Let’s start from the beginning. That’s always convenient. What is KYC? Well, it stands for Know Your Customer and it’s a part of the AML directive (there’s a bunch of them, the current version is AML5, KYC is part of all of them) and it basically says that a) you should be absolutely certain who you’re doing business with and b) they aren’t evil a-holes.
That’s all well and good — something that most people can sign off on is that it should be hard to fund horrible stuff like organised crime and terrorism. But it turns out that really knowing your customer is trickier than you might think. Because even if it’s pretty clear that social media platforms and big tech companies are collecting ALL THE DATA about you, a proper KYC process needs more than predictable data — it needs hard facts. Luckily we are here to tell you all you need to know.
You'll need either of these:
And all these:
So from here you have a couple of routes. Either you can do it by yourself or you can use a KYC-provider that will do it for you.
First of all you’ll need to figure out your customers National Identification Number, if there is one in the market you’re doing business in. Otherwise the date of birth will sometimes also work. Collecting any of those aren’t really that hard, the customer knows that by heart so it’s easy enough to fill in. The problem is verifying the information. To do that you need to require some sort of photo identification, preferably a passport.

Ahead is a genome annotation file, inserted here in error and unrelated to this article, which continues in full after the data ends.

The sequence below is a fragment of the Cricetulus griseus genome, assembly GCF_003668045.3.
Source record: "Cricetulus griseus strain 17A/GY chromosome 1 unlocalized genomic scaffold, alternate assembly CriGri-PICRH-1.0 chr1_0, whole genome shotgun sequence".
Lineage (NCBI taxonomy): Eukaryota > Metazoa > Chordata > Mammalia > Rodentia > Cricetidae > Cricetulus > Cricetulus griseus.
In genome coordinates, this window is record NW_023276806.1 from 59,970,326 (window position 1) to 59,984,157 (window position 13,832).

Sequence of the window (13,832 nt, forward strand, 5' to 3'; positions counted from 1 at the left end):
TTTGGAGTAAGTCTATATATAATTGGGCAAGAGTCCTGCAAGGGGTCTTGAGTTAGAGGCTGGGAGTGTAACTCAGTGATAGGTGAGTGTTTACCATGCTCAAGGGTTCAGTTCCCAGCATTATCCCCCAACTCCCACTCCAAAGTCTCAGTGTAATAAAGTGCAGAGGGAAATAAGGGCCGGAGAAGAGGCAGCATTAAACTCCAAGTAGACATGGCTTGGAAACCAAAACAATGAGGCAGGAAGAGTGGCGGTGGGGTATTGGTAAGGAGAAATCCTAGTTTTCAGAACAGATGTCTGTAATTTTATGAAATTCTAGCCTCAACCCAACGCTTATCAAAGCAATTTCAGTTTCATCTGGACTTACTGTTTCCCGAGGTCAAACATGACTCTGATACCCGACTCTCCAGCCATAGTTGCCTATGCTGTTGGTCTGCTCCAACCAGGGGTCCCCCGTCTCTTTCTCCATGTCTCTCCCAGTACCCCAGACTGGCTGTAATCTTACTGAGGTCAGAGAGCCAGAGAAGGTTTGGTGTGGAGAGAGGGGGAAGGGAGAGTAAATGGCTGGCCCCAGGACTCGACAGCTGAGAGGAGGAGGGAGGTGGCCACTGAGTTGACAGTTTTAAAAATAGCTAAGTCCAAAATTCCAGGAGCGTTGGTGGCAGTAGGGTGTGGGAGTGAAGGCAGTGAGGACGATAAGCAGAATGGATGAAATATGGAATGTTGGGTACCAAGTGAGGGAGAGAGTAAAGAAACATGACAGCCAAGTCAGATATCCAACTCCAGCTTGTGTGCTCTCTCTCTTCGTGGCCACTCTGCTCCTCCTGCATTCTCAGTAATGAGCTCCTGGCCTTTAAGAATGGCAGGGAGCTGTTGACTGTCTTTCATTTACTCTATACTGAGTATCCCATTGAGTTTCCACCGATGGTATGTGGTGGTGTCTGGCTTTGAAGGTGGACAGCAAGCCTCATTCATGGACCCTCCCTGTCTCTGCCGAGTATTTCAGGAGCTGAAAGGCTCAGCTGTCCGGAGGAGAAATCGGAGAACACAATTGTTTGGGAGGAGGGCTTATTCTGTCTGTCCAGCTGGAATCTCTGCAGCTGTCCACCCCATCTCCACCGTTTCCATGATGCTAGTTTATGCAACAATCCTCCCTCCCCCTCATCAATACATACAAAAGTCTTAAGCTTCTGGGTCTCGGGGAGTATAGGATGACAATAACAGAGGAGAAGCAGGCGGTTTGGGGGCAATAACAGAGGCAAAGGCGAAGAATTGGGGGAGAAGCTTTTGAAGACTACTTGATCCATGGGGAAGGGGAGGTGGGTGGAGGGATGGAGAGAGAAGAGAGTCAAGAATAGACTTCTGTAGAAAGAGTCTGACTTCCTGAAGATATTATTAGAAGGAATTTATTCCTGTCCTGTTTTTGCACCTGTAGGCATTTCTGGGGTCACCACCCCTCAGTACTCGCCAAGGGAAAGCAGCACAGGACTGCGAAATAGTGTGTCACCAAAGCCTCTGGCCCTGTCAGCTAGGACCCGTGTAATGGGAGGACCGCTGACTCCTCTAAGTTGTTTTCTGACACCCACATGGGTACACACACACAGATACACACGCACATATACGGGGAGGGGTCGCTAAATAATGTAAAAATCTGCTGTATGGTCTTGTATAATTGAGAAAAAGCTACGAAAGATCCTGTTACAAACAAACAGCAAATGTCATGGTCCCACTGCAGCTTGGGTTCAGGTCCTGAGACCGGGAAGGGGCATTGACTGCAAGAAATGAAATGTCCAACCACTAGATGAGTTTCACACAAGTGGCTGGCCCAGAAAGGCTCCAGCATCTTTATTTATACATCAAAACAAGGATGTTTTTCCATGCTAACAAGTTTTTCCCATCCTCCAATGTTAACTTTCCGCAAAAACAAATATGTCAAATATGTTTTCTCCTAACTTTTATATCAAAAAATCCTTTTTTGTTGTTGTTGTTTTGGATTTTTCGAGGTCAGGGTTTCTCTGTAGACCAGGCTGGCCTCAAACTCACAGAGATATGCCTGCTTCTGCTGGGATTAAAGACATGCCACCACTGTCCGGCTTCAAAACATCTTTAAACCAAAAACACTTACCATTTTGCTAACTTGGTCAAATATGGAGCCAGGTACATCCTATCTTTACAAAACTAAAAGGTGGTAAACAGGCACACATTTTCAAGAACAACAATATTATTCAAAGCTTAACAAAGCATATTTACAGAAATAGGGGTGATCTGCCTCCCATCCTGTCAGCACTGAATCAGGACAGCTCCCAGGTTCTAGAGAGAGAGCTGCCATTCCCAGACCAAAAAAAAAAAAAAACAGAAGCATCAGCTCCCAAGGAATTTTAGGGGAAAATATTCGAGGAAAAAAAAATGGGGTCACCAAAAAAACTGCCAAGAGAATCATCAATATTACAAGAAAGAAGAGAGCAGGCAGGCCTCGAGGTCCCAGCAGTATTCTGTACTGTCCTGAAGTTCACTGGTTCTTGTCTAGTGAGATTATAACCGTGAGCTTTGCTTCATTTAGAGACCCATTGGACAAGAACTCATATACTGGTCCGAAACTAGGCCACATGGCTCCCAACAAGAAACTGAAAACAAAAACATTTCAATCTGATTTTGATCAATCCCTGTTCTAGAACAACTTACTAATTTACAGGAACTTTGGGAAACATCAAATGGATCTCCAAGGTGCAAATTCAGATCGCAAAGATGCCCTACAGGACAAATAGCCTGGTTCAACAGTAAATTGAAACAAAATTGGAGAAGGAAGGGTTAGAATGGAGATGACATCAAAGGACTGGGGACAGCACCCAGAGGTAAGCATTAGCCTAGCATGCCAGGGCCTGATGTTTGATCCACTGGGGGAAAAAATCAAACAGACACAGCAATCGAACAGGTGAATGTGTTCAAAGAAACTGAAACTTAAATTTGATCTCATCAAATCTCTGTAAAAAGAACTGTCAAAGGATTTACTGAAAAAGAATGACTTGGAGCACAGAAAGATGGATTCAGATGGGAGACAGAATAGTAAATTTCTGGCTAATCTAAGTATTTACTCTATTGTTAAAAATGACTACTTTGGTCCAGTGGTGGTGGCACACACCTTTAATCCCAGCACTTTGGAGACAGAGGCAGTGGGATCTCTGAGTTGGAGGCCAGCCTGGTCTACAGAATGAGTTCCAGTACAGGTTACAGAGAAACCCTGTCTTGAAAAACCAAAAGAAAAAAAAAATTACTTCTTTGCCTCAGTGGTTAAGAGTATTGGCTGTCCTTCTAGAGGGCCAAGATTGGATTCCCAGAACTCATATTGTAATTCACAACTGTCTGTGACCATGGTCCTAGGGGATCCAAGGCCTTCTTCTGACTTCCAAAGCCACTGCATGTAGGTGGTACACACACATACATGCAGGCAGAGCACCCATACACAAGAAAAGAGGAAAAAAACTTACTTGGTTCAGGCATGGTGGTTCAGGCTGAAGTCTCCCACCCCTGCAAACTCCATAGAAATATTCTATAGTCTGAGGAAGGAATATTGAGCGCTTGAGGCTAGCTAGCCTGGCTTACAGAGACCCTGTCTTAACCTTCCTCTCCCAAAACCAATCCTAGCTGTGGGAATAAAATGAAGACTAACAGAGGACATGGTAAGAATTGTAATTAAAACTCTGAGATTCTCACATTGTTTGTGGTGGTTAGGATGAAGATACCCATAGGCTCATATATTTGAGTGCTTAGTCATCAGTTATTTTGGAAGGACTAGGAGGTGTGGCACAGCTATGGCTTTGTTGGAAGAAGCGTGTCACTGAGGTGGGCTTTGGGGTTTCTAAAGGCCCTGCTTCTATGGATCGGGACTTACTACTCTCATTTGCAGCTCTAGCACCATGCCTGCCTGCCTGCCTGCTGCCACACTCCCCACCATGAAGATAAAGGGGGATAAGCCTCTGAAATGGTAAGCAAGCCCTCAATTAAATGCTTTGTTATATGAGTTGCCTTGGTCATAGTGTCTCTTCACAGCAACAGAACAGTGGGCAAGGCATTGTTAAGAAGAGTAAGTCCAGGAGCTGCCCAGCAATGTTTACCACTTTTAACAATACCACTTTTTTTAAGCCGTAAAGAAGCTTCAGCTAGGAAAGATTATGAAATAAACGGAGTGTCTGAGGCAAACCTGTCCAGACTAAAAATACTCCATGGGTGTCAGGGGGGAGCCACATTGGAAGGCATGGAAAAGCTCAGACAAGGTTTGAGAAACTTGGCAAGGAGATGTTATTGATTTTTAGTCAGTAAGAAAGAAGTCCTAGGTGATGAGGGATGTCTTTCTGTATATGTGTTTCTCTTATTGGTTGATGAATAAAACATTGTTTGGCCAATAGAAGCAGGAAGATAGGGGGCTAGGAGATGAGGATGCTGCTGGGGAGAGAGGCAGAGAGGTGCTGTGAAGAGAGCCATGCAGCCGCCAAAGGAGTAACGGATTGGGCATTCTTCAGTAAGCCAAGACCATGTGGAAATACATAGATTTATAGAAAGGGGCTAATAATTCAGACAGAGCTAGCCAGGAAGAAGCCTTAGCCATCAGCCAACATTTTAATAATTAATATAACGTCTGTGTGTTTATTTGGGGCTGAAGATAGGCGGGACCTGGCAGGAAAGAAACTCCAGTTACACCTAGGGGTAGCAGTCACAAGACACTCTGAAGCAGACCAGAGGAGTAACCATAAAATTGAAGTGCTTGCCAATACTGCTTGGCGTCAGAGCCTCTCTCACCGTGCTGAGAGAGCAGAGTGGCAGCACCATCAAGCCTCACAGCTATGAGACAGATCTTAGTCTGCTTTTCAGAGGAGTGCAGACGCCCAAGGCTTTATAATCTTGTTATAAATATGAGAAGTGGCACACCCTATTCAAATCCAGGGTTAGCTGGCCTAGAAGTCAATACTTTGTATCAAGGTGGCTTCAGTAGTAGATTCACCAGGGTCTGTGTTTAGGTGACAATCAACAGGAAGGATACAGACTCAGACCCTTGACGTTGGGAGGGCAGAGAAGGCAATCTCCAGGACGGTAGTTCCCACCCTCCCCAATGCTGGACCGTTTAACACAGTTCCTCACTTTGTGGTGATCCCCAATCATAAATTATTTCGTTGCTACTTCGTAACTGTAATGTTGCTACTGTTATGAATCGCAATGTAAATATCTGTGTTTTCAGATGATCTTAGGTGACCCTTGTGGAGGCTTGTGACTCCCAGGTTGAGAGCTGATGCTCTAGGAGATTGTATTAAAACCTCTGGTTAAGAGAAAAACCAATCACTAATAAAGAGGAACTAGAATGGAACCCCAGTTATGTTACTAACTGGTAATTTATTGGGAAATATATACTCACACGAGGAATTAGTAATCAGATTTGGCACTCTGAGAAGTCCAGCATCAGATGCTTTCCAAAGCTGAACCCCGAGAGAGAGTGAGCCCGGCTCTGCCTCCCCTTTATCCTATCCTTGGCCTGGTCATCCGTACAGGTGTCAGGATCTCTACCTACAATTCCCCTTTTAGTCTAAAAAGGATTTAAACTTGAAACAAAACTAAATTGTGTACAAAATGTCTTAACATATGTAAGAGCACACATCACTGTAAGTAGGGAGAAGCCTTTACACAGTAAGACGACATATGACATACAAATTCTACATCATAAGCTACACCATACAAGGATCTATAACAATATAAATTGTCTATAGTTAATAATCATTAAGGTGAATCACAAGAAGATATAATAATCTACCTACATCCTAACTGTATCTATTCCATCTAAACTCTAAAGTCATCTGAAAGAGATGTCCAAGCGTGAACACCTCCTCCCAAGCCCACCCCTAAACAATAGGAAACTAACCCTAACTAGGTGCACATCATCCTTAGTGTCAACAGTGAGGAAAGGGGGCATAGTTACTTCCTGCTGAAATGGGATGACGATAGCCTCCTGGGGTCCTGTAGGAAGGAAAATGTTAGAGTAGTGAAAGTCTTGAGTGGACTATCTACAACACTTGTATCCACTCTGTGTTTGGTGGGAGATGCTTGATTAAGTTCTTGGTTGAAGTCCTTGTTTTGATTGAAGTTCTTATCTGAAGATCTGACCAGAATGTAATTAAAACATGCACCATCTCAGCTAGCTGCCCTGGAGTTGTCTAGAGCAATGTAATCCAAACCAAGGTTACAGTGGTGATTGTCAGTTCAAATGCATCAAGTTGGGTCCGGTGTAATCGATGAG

You have to make sure that you have the full legal name of your customer. Again, this must be verified by a certified passport or some form of e-identification.
Which country are they living in? Yet again passport is the easiest route to confirm this together with proof of residence.
Where do they live? Getting an address is a bit trickier since you cannot use the passport for confirmation but will have to use a third party provider to do a lookup. This can prove fairly difficult if the name is very common or expensive if you have to rely on a specialized third party provider.
This one's a doozy... PEP stands for Politically Exposed Person and RCA is Relatives and Close Associates. The Financial Action Task Force defines a PEP as such:
A PEP is not automatically disallowed from doing business with you but they are considered higher risk clients due to the fact that their position in society exposes them to the temptations of bribes and the like. Which in turn makes money laundering more likely amongst PEP than the average citizen. There are lists of PEPs that you can check against, but it will require a lot of work and they are constantly updated so you will need to constantly monitor your user base.
The easiest way to make sure that you are compliant and are getting all the KYC-information that you need is to use a KYC-provider. There are a number of alternatives out there but if you want to get the most bang for your buck we’d recommend going for a payment service provider that also cover the KYC-check. That way you keep integration to a minimum and only have one point of contact for all sensitive data. Side note: you do know that Zimpler include KYC for free don’t you?
If you want to know more about how Zimpler can help you achieve your goals contact us.Tell me more